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dc.contributor.authorGersen, Jacob E.
dc.contributor.authorPosner, Eric
dc.date.accessioned2013-11-26T18:11:53Z
dc.date.issued2008
dc.identifier.citationJacob Gersen & Eric Posner, Soft Law: Lessons from Congressional Practice, 61 Stan. L. Rev. 573 (2008).en_US
dc.identifier.issn0038-9765en_US
dc.identifier.urihttp://nrs.harvard.edu/urn-3:HUL.InstRepos:11339455
dc.description.abstractSoft law consists of rules issued by lawmaking bodies that do not comply with procedural formalities necessary to give the rules legal status yet nonetheless influence the behavior of other lawmaking bodies and of the public. Soft law has been much discussed in the literatures on international law, constitutional law, and administrative law, yet congressional soft-lawmaking, such as the congressional resolution, has received little attention. Congressional soft law affects behavior by informing the public and political institutions about the intentions and policy preferences of Congress, which are informative about future hard law as well as of Congress's view of the world, and thus relevant to the decision making of various political agents as well as that of the public. Congressional soft law is important for a range of topics, including statutory interpretation and constitutional development. Other types of soft law—international, constitutional, and judicial—are compared.en_US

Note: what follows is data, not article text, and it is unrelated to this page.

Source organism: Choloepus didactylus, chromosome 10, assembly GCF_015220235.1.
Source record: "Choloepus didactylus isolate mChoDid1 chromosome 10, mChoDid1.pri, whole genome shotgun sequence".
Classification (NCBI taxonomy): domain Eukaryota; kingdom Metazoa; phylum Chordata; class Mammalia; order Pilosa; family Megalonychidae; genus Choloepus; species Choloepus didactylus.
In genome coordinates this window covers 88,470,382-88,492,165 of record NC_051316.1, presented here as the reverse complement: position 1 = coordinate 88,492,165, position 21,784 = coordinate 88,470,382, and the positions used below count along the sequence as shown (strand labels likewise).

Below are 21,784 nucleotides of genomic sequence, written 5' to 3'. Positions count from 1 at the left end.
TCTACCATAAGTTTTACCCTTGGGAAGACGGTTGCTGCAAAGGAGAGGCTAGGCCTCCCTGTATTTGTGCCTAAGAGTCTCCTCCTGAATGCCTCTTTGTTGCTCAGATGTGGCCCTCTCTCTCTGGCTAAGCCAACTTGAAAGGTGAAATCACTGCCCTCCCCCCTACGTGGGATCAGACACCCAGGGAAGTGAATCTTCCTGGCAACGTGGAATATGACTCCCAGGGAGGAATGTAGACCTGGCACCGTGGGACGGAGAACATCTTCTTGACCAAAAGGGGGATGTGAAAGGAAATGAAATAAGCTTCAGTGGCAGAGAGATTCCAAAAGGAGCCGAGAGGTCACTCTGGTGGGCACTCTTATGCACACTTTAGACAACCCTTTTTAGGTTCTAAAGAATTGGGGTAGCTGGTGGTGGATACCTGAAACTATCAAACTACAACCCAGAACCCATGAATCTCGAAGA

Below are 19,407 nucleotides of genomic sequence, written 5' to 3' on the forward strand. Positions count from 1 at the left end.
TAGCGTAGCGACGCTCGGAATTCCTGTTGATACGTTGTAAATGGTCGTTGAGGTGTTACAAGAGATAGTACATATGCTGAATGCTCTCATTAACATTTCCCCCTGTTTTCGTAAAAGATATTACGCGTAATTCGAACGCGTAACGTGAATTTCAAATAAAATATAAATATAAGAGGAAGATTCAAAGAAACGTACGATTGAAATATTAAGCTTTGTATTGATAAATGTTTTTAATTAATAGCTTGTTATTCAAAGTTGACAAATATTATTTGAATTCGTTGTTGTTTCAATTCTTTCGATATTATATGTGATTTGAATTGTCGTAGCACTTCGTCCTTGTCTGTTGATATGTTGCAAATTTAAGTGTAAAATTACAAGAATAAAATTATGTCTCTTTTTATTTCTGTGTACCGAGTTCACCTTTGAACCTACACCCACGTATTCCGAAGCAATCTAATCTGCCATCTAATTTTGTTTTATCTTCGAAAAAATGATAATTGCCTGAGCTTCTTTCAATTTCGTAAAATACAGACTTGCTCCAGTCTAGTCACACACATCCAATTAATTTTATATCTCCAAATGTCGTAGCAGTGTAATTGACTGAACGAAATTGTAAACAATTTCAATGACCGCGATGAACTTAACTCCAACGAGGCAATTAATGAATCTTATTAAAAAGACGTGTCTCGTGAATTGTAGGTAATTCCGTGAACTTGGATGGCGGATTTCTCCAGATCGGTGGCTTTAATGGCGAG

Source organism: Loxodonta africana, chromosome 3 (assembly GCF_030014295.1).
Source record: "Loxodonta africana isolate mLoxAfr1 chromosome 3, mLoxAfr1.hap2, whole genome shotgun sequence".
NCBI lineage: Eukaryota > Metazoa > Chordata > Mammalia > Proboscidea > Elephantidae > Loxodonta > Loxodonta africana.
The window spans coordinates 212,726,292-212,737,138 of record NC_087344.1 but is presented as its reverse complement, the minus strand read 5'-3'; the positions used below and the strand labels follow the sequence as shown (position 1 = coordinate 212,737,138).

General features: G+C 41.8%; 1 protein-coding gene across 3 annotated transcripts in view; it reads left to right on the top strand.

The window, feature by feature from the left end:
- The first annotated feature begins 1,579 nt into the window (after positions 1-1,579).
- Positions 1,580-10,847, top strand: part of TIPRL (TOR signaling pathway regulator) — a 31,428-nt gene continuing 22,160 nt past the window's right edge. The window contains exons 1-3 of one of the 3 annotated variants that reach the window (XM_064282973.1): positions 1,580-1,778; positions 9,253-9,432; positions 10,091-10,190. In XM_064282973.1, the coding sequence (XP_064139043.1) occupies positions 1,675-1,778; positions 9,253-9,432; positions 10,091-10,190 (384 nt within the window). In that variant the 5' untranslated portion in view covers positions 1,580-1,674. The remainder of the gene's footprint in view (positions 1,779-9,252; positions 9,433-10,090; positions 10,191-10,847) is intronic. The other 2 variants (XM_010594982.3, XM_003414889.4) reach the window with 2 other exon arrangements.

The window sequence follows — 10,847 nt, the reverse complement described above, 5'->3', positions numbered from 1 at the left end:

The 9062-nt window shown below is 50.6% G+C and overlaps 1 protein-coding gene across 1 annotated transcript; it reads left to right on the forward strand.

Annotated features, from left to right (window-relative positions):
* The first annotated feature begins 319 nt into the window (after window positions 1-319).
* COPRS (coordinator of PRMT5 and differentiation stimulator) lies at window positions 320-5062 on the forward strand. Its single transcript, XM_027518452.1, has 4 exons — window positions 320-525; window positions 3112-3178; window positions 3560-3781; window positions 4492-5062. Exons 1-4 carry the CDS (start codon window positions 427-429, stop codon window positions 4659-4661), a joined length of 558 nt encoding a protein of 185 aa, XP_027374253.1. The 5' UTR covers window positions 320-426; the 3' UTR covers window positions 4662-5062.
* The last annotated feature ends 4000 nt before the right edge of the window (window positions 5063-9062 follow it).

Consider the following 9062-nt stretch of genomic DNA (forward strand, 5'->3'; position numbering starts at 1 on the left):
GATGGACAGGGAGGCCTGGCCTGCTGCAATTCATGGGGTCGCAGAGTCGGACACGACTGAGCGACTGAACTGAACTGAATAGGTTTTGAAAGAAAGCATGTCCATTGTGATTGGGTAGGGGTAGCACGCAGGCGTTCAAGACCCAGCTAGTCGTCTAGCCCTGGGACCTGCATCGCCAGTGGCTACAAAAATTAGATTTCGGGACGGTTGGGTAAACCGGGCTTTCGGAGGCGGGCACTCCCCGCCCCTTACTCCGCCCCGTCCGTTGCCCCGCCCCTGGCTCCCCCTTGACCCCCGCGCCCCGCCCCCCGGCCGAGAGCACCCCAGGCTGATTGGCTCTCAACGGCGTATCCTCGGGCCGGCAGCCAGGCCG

dc.language.isoen_USen_US
dc.publisherStanford Law Schoolen_US
dc.relation.isversionofhttp://www.stanfordlawreview.org/sites/default/files/articles/Gersen-Posner.pdfen_US
dash.licenseMETA_ONLY
dc.titleSoft Law: Lessons from Congressional Practiceen_US
dc.typeJournal Articleen_US
dc.description.versionVersion of Recorden_US
dc.relation.journalStanford Law Reviewen_US
dash.depositing.authorGersen, Jacob E.
dash.embargo.until10000-01-01
dash.contributor.affiliatedGersen, Jacob


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